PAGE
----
- Sulfur: Sulfur is required to build the strong cross links necessary for healthy hoof horn. However, excessive sulfur interferes with copper metabolism leading to weak connective tissue structure and poor hoof quality. Sulfur plays a major role in the structural component of almost all proteins and enzymes in the body.
Of course each class of horse — age, size, degree of work/performance, reproduction status, even breed — will have slightly or predominantly different requirements, and you’ll need to tailor nutritional requirements accordingly. And, not surprisingly, whether you are feeding horses in cold or hot weather will also present its own challenges.
For example, the NRC reports show a disparity in feeding between recommendations for adults and growing horses in cold weather; as young, thin, or aged mature horses are less cold-tolerant than mature horses, and diet changes must be made much sooner for these susceptible horses when cold weather occurs than for adult horses in good condition.
In hot weather, water consumption is markedly increased to compensate for water lost through rapid respiration and sweating. If coupled with exercise during hot weather, this rapid water loss results in a substantial loss of electrolytes, primarily sodium, chloride and potassium. To compensate for this, free-choice salt should be available to all horses during hot weather.
According to the NRC’s study on Nutrient Requirements of Horses, the amount and type of electrolyte supplementation depends on the amount of heat stress and physical stress/activity that has been imposed.
Let’s take a closer look at electrolytes:
An electrolyte is defined as any mineral not attached to a protein in a free or ionized form. The major electrolytes in the bloodstream and in the space surrounding cells are sodium, chloride and (in much smaller amounts) potassium and bicarbonate, calcium and magnesium.
Electrolytes are essential for ensuring:
- The production and secretion of sweat, saliva, intestinal tract fluids, urine and mucus
- Skeletal muscle and heart contraction
- Intestinal and other involuntary smooth muscle contraction
- Absorption of nutrients across the intestinal wall and into the body cells
- Nerve function
- Maintenance of normal acid-base balance (pH)
- Maintenance of normal hydration (the body contains roughly 70 percent water)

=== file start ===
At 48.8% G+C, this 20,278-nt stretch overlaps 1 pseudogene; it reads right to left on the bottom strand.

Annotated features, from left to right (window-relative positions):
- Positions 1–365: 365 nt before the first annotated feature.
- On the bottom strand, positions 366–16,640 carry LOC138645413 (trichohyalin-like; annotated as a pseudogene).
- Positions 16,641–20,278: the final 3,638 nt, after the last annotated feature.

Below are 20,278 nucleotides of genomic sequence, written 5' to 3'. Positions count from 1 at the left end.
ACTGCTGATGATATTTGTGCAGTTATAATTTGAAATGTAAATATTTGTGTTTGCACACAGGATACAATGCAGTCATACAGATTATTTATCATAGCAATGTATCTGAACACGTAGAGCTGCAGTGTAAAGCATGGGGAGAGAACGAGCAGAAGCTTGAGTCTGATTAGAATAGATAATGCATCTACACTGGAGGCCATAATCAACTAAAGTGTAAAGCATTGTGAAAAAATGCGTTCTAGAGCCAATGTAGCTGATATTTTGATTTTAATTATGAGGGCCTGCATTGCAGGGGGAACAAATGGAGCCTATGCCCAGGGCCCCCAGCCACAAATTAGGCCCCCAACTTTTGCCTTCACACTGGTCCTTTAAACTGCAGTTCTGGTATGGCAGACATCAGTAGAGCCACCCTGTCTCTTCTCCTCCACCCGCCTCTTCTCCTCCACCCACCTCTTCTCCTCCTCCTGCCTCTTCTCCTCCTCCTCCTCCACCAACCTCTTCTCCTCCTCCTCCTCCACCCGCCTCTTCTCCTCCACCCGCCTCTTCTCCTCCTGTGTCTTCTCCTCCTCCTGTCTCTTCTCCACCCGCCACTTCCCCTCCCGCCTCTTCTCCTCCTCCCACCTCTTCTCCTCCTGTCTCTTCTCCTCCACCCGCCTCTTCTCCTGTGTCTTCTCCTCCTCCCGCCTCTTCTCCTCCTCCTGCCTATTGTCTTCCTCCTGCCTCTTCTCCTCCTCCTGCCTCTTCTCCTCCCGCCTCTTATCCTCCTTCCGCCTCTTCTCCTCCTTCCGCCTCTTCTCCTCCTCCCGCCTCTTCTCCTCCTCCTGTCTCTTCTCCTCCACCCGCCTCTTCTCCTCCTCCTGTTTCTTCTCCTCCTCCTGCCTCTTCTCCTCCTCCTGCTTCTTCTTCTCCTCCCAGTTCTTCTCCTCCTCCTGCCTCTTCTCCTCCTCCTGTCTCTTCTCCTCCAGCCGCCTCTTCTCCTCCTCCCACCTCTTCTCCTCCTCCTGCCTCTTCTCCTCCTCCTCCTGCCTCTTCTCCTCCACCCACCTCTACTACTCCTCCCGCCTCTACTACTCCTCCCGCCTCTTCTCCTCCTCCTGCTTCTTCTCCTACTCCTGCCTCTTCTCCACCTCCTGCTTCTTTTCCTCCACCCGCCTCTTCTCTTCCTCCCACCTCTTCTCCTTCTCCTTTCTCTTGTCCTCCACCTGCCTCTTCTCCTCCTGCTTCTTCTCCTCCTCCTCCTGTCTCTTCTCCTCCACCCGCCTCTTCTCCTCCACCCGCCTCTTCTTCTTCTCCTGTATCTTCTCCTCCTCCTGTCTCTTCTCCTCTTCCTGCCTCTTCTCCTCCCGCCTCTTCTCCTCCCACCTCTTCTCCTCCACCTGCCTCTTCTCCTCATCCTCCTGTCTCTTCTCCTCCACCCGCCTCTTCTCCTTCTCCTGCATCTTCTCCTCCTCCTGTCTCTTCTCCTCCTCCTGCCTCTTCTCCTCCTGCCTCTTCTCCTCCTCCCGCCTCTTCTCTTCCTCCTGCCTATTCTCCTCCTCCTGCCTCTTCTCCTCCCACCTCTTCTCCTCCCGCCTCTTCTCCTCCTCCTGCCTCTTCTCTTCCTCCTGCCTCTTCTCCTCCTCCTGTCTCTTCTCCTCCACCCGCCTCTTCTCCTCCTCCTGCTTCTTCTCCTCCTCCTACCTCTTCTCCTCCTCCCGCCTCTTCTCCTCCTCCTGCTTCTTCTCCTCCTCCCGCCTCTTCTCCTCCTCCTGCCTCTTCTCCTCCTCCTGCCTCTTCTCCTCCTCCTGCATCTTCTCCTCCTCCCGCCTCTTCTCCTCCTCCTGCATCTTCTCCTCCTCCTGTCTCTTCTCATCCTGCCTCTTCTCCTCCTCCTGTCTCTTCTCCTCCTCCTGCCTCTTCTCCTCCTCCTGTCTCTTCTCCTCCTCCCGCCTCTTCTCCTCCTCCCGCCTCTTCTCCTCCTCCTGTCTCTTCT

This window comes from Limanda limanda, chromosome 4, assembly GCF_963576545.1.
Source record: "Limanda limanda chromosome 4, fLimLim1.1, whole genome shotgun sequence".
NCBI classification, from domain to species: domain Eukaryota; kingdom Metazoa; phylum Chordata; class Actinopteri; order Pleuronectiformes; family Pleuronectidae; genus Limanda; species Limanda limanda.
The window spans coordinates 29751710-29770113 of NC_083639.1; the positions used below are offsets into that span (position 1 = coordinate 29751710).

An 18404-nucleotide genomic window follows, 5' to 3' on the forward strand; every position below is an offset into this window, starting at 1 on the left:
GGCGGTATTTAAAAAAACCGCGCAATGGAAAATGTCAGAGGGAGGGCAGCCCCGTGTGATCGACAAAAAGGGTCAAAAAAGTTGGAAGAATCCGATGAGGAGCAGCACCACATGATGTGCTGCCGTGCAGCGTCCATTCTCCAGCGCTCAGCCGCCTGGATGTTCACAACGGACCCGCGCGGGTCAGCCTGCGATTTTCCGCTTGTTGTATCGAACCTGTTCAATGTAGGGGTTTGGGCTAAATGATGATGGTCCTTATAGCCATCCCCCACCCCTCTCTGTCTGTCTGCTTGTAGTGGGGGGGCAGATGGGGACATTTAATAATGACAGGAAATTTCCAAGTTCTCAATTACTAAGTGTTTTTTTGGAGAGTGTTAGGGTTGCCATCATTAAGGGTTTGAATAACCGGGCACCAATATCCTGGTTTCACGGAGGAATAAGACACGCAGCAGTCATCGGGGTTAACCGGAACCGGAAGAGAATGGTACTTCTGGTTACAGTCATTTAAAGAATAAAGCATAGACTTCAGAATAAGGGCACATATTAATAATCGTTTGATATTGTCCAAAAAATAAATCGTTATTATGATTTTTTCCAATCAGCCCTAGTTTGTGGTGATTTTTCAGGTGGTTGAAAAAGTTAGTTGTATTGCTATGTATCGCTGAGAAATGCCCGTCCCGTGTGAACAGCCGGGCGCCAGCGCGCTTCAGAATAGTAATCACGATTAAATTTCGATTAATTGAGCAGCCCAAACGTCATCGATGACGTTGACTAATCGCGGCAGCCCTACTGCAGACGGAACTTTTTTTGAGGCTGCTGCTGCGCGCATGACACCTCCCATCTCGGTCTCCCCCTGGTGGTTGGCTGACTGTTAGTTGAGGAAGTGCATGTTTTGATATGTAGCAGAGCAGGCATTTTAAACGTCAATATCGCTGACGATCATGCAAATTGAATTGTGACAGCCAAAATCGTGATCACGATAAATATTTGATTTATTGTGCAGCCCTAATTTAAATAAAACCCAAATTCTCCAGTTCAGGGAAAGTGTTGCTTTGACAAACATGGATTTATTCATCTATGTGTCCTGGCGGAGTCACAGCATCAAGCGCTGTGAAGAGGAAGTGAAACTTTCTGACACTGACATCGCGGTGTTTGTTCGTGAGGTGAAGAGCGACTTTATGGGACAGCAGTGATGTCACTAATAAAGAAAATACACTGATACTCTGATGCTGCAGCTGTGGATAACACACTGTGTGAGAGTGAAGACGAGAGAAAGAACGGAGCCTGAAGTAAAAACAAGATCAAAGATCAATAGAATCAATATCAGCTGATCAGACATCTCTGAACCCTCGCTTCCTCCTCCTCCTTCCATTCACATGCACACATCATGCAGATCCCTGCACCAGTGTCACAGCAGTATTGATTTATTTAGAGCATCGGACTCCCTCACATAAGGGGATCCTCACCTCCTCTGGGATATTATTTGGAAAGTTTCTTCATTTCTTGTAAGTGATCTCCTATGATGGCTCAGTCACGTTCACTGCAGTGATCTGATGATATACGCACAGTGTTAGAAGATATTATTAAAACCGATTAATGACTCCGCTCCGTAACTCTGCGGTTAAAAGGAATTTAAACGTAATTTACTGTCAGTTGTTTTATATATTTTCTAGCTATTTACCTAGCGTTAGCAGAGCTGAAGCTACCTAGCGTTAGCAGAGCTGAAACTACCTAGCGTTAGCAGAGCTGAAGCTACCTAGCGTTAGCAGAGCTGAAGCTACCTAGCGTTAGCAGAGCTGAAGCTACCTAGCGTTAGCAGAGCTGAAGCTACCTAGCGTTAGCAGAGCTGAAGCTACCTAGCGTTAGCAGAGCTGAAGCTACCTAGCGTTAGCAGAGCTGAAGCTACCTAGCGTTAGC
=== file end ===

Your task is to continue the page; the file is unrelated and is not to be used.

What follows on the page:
Breaking down the electrolytes individually, we find that sodium is involved in many cellular processes including muscle contraction. If sodium is deficient then impaired performance will occur.
Sodium is also the major controller of water balance in tissues; In addition to ‘holding’ water in the tissues, sodium is what the brain ‘reads’ in determining when to trigger thirst and when to regulate the amount of sodium and water the body excretes in the urine.
Chloride helps maintain normal pH, fluid volume and electrical conductivity of cells.
Potassium is the major mineral inside the cells; the difference in sodium and potassium concentrations outside and inside the cells is responsible for the ability of a muscle or nerve tissue to respond rapidly to a stimulating agent. If potassium is deficient, symptoms can include fatigue, heart rhythm irregularities, muscle weakness, and nerve irritability.
The NRC proposes that the minimum standard of Sodium and Chloride for an ‘average’ adult horse is computed out to: for Sodium, 0.02 x the horse’s body weight (BW), and for Chloride, 0.08 x BW. A 1000-pound horse requires 9 grams of sodium and 36 grams chloride per day. Remember that these are minimum levels; not taking into account sweat losses on a hot day or exercise. One level tablespoon of salt contains approximately 9 grams of sodium and 14 grams of chloride.
Having your hay analyzed will provide you with important information on all the above mentioned requirements and a better knowledge of what you are feeding your horse; and a discussion with your veterinarian or a nutritionist will be helpful in determining not only how much hay to feed each day, but also whether your horse requires concentrated feeds or supplements in order to be in the best condition it can be.